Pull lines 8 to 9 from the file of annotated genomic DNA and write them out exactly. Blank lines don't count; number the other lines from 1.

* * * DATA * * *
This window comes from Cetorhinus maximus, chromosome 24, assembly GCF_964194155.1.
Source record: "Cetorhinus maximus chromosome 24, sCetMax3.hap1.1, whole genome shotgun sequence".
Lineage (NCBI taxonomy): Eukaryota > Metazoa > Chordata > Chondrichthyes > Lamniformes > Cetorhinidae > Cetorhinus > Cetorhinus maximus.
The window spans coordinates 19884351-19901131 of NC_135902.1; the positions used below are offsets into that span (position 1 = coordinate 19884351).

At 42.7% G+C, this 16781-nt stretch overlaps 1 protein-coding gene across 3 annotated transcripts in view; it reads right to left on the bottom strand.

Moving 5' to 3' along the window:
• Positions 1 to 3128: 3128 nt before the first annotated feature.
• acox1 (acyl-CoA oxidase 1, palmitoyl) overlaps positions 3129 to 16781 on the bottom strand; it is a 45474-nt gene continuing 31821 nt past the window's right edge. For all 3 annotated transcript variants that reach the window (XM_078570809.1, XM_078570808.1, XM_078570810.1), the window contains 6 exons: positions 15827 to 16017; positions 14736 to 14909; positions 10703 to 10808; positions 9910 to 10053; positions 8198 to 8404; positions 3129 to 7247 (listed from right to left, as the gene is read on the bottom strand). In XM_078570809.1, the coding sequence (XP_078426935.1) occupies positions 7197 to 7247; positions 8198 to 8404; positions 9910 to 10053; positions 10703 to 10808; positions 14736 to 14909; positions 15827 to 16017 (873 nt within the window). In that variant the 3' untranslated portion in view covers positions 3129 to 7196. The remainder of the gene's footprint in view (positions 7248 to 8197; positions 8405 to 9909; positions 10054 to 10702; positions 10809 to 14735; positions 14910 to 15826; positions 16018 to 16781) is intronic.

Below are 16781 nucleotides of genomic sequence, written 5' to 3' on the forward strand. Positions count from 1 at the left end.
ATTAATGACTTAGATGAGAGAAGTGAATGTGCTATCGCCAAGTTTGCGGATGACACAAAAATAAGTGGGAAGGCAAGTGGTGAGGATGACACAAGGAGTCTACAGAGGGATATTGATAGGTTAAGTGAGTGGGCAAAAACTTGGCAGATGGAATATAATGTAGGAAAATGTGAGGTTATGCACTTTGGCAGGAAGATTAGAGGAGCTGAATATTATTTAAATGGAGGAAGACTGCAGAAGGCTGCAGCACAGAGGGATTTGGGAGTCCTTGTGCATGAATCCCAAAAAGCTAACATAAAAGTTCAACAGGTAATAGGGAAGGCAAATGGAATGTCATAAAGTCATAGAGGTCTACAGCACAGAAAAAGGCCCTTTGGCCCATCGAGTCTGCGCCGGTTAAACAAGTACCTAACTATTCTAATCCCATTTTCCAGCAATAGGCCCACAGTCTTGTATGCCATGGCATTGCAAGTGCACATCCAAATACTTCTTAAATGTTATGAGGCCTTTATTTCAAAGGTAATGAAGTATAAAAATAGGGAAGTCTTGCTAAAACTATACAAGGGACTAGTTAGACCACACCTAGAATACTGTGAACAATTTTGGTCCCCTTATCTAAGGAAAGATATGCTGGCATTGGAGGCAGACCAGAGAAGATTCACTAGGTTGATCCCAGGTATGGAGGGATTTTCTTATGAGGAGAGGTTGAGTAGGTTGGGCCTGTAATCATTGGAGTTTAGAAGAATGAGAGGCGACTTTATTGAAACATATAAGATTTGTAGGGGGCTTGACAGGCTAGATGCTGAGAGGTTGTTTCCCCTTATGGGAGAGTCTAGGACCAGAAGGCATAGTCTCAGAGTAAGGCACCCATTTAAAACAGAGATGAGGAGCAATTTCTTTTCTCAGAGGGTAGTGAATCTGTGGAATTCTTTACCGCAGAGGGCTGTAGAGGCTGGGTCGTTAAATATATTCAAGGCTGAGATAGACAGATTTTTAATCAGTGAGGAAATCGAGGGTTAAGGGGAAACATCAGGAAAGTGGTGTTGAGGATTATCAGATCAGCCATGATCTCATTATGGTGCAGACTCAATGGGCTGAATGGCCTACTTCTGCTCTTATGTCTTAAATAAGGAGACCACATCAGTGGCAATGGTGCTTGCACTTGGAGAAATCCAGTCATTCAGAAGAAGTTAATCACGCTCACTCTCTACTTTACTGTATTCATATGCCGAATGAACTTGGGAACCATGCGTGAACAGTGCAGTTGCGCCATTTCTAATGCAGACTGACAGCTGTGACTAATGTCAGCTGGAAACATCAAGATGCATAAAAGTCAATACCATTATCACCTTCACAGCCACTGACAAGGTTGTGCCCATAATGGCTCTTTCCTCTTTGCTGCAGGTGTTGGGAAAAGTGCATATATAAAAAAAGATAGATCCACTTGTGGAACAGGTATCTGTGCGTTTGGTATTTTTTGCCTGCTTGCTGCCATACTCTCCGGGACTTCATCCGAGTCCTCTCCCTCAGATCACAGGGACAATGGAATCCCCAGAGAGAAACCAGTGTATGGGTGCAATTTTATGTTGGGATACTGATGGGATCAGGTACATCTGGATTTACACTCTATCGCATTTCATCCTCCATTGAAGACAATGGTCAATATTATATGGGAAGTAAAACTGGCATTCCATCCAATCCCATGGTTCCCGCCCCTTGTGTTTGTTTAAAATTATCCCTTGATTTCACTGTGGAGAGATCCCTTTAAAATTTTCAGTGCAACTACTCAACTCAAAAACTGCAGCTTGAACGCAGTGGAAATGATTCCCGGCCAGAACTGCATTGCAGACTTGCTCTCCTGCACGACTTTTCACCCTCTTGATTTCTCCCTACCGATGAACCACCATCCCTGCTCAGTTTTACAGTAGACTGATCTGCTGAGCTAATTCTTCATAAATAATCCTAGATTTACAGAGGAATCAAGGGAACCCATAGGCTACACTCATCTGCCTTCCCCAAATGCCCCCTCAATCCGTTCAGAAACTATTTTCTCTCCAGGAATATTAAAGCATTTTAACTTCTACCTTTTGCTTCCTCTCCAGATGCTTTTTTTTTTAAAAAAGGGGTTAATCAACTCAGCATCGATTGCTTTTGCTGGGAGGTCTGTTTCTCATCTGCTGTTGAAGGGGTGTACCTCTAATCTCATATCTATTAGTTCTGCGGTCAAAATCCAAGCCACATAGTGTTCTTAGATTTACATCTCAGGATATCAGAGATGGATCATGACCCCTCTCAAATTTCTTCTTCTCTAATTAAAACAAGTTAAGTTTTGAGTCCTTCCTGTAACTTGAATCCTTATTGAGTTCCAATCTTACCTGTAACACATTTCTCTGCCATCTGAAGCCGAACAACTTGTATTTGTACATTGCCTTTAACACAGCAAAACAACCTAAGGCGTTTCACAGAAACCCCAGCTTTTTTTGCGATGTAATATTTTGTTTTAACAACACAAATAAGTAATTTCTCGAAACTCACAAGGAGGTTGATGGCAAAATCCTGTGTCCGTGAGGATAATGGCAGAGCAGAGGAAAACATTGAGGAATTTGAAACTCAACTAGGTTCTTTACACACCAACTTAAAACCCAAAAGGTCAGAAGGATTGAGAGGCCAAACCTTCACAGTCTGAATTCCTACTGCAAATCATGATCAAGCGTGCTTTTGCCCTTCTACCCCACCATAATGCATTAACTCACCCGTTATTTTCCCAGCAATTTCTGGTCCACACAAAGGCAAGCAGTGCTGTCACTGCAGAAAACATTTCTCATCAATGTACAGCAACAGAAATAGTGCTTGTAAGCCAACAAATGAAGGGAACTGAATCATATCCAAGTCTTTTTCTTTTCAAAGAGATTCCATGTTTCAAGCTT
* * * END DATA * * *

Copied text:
• acox1 (acyl-CoA oxidase 1, palmitoyl) overlaps positions 3129 to 16781 on the bottom strand; it is a 45474-nt gene continuing 31821 nt past the window's right edge. For all 3 annotated transcript variants that reach the window (XM_078570809.1, XM_078570808.1, XM_078570810.1), the window contains 6 exons: positions 15827 to 16017; positions 14736 to 14909; positions 10703 to 10808; positions 9910 to 10053; positions 8198 to 8404; positions 3129 to 7247 (listed from right to left, as the gene is read on the bottom strand). In XM_078570809.1, the coding sequence (XP_078426935.1) occupies positions 7197 to 7247; positions 8198 to 8404; positions 9910 to 10053; positions 10703 to 10808; positions 14736 to 14909; positions 15827 to 16017 (873 nt within the window). In that variant the 3' untranslated portion in view covers positions 3129 to 7196. The remainder of the gene's footprint in view (positions 7248 to 8197; positions 8405 to 9909; positions 10054 to 10702; positions 10809 to 14735; positions 14910 to 15826; positions 16018 to 16781) is intronic.

Below are 16781 nucleotides of genomic sequence, written 5' to 3' on the forward strand. Positions count from 1 at the left end.